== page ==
Danone slashes product line as shoppers balk at high prices
French food giant Danone is reducing the variety of products it sells to retailers as it seeks to cut costs, a senior executive told Reuters.
Supermarkets and packaged food makers are struggling to combat rising costs as products ranging from crude oil to paper packaging become more expensive due to a prolonged shortage of pandemic-induced shipments and the invasion of Ukraine by Russia.
These factors are prompting one of the world’s largest food manufacturers to rethink the way it sells its best-selling products, which range from Activia yogurt to Evian water.
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“Inflation is a dynamic, especially in Europe, that we have to start getting used to,” said Ayla Ziz, global head of sales at Danone.
The company is reducing SKUs, which means some supermarkets will have fewer variations of Danone products when it comes to flavors and sizes, she said.
Having fewer SKUs would help reduce costs per product type, she said, adding that Danone reviews “their entire portfolio” with each customer to see which SKUs they want to drop.
Consumer companies like Danone make many versions of the same product – from large and small tubs of the same yogurt to different flavors and value packs.
It’s not about removing a whole range of products from the market, but simplifying its range means that some of them could be sacrificed to make it cheaper for retailers to stock and manage more inventory. small and less complex.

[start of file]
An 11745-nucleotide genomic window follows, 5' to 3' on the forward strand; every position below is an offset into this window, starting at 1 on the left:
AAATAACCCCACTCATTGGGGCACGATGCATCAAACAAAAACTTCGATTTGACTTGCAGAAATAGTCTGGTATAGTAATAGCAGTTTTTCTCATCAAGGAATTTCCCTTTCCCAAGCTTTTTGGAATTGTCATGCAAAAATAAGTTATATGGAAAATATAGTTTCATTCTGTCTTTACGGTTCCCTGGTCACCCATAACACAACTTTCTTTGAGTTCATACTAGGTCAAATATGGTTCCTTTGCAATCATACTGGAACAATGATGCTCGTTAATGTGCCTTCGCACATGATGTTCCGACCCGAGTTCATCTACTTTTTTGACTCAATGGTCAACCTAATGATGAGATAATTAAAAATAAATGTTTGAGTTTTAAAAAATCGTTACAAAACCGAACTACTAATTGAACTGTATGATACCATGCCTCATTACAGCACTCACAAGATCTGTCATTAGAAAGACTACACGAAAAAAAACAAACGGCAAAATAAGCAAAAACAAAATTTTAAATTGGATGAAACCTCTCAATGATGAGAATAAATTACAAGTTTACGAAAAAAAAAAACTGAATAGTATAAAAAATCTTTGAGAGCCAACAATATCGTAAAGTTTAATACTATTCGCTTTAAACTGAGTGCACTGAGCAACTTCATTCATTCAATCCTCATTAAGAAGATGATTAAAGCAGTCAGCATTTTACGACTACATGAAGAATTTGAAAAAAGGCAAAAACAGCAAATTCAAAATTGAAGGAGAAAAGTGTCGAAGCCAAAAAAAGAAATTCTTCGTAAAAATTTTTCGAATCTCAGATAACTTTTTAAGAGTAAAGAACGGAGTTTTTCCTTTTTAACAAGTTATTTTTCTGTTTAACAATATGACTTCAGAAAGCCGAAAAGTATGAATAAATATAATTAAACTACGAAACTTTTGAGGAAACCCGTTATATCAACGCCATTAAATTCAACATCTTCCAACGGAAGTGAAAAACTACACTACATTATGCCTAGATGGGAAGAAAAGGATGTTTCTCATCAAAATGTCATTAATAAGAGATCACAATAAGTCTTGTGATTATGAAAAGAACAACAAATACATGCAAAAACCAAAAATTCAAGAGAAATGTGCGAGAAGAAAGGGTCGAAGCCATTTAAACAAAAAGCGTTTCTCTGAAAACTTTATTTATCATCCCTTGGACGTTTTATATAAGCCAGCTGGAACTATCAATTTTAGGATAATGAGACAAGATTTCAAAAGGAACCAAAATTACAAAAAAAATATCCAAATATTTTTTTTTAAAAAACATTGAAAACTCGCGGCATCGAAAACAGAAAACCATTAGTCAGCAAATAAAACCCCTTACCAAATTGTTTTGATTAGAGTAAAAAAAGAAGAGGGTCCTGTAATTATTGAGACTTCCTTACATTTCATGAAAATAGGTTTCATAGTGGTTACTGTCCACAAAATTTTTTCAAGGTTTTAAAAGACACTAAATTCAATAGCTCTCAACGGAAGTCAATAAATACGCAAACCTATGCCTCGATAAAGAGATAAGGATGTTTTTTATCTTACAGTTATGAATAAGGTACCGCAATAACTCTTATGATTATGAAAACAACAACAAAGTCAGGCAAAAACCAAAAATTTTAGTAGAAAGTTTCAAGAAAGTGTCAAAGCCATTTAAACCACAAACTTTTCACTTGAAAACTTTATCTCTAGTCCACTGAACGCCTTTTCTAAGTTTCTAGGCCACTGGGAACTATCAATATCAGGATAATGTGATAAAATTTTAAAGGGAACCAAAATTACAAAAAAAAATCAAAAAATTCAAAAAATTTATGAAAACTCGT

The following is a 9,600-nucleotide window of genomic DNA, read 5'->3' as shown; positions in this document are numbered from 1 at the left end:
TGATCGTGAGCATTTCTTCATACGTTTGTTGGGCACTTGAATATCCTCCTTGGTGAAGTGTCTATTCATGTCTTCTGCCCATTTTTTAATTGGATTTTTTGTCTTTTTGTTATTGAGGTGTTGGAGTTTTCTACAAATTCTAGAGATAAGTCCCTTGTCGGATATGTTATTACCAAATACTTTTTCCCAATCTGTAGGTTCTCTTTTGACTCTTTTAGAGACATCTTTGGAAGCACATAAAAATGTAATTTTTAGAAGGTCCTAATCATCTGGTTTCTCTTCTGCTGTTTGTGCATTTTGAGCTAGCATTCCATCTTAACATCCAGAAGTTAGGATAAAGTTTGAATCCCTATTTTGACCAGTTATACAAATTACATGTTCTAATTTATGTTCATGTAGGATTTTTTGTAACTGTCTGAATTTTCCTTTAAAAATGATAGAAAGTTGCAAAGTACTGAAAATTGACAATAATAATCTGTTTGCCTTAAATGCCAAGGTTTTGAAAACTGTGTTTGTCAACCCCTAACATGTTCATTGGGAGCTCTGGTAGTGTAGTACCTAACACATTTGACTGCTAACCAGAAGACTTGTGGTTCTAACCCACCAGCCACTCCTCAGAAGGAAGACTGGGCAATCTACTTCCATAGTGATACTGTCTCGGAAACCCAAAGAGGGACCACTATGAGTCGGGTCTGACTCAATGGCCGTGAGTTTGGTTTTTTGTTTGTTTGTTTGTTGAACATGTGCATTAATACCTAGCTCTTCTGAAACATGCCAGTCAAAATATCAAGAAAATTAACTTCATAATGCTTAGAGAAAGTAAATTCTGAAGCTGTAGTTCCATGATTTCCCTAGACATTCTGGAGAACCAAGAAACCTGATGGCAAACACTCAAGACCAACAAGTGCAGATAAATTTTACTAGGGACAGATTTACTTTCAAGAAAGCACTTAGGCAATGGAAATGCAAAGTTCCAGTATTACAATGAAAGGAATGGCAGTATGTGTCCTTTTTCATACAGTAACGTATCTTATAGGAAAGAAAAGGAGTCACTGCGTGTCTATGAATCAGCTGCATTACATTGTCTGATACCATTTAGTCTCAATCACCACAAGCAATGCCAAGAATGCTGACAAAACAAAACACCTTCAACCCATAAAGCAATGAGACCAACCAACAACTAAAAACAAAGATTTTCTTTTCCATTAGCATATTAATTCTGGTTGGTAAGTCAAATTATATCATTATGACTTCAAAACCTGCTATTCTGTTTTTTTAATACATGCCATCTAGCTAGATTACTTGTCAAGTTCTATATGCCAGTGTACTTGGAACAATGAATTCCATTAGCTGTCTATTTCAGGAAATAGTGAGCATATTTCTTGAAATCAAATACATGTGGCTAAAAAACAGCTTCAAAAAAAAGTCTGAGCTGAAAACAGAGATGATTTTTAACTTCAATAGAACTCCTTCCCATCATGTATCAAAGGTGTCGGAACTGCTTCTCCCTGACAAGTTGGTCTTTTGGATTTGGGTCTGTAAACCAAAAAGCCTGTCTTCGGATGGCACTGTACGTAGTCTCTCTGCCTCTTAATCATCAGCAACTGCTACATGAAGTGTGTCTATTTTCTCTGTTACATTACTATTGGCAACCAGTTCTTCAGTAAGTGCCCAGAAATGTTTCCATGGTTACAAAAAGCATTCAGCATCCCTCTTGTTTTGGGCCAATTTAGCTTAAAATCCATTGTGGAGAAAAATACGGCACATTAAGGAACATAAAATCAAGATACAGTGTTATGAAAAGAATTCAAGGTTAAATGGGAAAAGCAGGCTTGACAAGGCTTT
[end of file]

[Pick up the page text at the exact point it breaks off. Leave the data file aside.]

She did not identify the ranges that could be targeted. “It’s not an overall reduction of certain products,” Ziz said.
Maria Castroviejo, senior analyst at Rabobank Research, said the metrics make sense for companies trying to be more efficient. Many companies did something similar at the start of the COVID-19 pandemic.
“If you have to make a lot of small batches of different products, you have more disruption, you have to find more ingredients,” she said.
Danone wants to “stay competitive” so it is not reducing promotions but, on the contrary, selling fewer product types will also help it save on logistics costs.
Ziz said Danone is also investing in software that helps it price products to a more accurate degree that consumers will be able to accept.
The moves come as food makers continue protracted pricing talks that began last year with supermarkets having been particularly tough in Europe as shipping costs hit an all-time high.
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